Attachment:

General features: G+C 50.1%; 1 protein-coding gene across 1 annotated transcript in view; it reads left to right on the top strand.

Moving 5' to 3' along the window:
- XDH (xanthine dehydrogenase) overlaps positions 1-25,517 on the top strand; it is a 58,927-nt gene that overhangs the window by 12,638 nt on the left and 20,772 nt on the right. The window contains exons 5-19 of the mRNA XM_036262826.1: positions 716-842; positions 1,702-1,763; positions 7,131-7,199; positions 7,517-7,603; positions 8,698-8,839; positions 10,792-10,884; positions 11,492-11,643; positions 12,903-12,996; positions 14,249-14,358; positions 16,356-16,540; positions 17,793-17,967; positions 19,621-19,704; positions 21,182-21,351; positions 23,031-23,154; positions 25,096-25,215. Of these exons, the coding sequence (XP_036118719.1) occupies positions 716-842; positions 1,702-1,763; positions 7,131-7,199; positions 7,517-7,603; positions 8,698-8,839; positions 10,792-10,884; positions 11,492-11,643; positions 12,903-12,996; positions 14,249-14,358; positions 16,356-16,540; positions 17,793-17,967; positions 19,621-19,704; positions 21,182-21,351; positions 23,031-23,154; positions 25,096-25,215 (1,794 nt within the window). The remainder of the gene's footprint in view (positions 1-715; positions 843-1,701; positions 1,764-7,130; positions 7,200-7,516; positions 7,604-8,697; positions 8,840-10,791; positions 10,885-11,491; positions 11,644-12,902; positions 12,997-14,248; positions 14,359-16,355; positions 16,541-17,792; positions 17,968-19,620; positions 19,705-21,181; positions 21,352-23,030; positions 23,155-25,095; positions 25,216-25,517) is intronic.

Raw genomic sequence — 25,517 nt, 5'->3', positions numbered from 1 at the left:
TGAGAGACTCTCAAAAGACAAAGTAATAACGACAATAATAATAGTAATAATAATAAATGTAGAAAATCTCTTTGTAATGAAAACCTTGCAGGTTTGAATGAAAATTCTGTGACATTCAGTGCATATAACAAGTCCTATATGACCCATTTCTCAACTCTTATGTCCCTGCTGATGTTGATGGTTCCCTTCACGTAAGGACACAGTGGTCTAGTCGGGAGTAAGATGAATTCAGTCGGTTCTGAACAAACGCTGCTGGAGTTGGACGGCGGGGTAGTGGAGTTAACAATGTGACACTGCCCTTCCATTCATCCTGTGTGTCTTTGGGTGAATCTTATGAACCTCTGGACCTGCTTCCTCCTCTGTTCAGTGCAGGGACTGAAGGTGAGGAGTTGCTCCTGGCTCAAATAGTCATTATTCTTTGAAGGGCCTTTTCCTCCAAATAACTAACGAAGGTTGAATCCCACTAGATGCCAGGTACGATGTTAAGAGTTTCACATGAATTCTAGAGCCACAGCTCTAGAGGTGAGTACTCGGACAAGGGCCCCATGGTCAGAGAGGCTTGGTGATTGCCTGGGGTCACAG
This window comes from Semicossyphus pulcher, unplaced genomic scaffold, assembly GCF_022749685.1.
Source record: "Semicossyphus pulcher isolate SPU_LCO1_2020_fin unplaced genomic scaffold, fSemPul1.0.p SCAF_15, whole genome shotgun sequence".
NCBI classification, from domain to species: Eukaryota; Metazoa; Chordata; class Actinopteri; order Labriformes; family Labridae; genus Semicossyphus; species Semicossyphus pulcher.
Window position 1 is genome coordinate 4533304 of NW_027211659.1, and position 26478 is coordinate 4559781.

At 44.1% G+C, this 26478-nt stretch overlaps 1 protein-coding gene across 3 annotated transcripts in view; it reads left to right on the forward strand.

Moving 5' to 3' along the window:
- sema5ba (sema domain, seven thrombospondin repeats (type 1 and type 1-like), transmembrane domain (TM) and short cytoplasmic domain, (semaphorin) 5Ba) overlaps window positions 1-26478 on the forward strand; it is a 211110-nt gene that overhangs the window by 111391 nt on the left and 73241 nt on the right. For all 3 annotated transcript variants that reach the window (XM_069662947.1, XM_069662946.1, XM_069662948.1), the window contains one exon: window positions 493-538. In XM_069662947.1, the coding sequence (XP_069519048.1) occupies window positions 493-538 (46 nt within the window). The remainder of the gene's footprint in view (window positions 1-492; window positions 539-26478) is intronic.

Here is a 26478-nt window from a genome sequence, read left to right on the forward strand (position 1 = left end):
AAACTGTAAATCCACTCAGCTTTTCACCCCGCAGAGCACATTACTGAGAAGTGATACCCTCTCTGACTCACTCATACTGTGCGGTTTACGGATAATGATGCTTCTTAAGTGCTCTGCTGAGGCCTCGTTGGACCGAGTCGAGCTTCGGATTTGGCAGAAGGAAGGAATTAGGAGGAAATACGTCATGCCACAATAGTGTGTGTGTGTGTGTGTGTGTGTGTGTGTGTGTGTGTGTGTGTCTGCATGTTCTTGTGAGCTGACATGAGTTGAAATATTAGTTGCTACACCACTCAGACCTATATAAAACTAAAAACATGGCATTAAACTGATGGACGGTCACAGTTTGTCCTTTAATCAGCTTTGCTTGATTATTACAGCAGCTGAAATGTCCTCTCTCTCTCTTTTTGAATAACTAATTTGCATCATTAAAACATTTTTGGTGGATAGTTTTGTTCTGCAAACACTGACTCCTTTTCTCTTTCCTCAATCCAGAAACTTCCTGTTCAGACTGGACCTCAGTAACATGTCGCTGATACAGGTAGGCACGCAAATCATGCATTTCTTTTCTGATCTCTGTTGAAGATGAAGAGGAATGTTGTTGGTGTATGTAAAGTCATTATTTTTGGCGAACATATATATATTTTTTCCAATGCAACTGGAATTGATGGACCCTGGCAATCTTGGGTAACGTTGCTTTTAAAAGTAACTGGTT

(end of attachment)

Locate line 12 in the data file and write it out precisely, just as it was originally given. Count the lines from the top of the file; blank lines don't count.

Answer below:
- sema5ba (sema domain, seven thrombospondin repeats (type 1 and type 1-like), transmembrane domain (TM) and short cytoplasmic domain, (semaphorin) 5Ba) overlaps window positions 1-26478 on the forward strand; it is a 211110-nt gene that overhangs the window by 111391 nt on the left and 73241 nt on the right. For all 3 annotated transcript variants that reach the window (XM_069662947.1, XM_069662946.1, XM_069662948.1), the window contains one exon: window positions 493-538. In XM_069662947.1, the coding sequence (XP_069519048.1) occupies window positions 493-538 (46 nt within the window). The remainder of the gene's footprint in view (window positions 1-492; window positions 539-26478) is intronic.